~ Kelsey Crouch
Edited 8/20/14

Monday, June 23, 2014

All The Ways In Which We Come Out, Part 1


When I came out ten years ago a wise professor of mine said to me, "Kelsey" and he shook his head, "you're gonna come out every single day of your life." Because I was feminine and in no obvious, outwardly way "gay", I thought he meant that I'd be coming out as lesbian every day of my life. For many years afterwards I'd think of him and smile for seeing into my future in a way I was too young to do. I work in a casual fine dining restaurant - as an example. I dress well, I converse well, I make excellent drinks, and care about my guests, so inevitably there is at least one man a night who I let down gently and come out to. Equally as often a mother offers to set me up with her son, and I come out to her. Before you start telling me that I shouldn't come out to these people at all for any reason or other - it's uncomfortable for them, I'm inviting them to flirt harder, I'm inviting them to make sexual jokes, I'm ruining any future opportunities to serve them, I'm ruining any future opportunities to work with them outside the restaurant - let me assure you, I don't give a damn about any of those reasons. I have experienced every shade of response you can possibly receive, and I am still gay, still happy, and still coming out to people as I see fit.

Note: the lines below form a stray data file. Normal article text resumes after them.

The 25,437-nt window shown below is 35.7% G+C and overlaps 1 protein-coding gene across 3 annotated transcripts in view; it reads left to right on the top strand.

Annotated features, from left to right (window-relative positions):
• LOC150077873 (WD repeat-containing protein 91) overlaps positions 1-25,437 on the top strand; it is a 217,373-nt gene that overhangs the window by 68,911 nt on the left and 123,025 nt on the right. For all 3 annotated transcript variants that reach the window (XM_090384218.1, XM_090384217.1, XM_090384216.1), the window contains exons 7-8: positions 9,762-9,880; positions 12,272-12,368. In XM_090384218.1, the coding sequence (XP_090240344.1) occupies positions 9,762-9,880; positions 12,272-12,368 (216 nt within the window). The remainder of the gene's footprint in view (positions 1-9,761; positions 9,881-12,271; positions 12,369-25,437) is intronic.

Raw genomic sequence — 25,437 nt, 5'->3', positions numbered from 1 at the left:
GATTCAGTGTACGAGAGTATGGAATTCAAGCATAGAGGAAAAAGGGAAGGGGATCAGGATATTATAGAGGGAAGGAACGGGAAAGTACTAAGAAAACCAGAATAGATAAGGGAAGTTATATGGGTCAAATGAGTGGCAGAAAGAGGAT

Here's the idea: I am not defined by my sexuality, but by my authenticity. A man may not know how to respond to my coming out, but almost 100% of the time he will understand that I have opened myself to him in a way more valuable than sex and have trusted him with information more valuable than my phone number. Here's the cool thing: the majority of these people see my coming out as permission granted for them to also be authentic with me. A friendship is born. Of course, there will always be people who don't receive my offer respectfully. These are people I will never want relationships with, friendly or business-oriented. I lose nothing by coming out every day. Authenticity is a terrifying thing, it really is. We risk losing people and the love they bring with them. But it's worth it. I'm grateful for the opportunity to come out as lesbian everyday.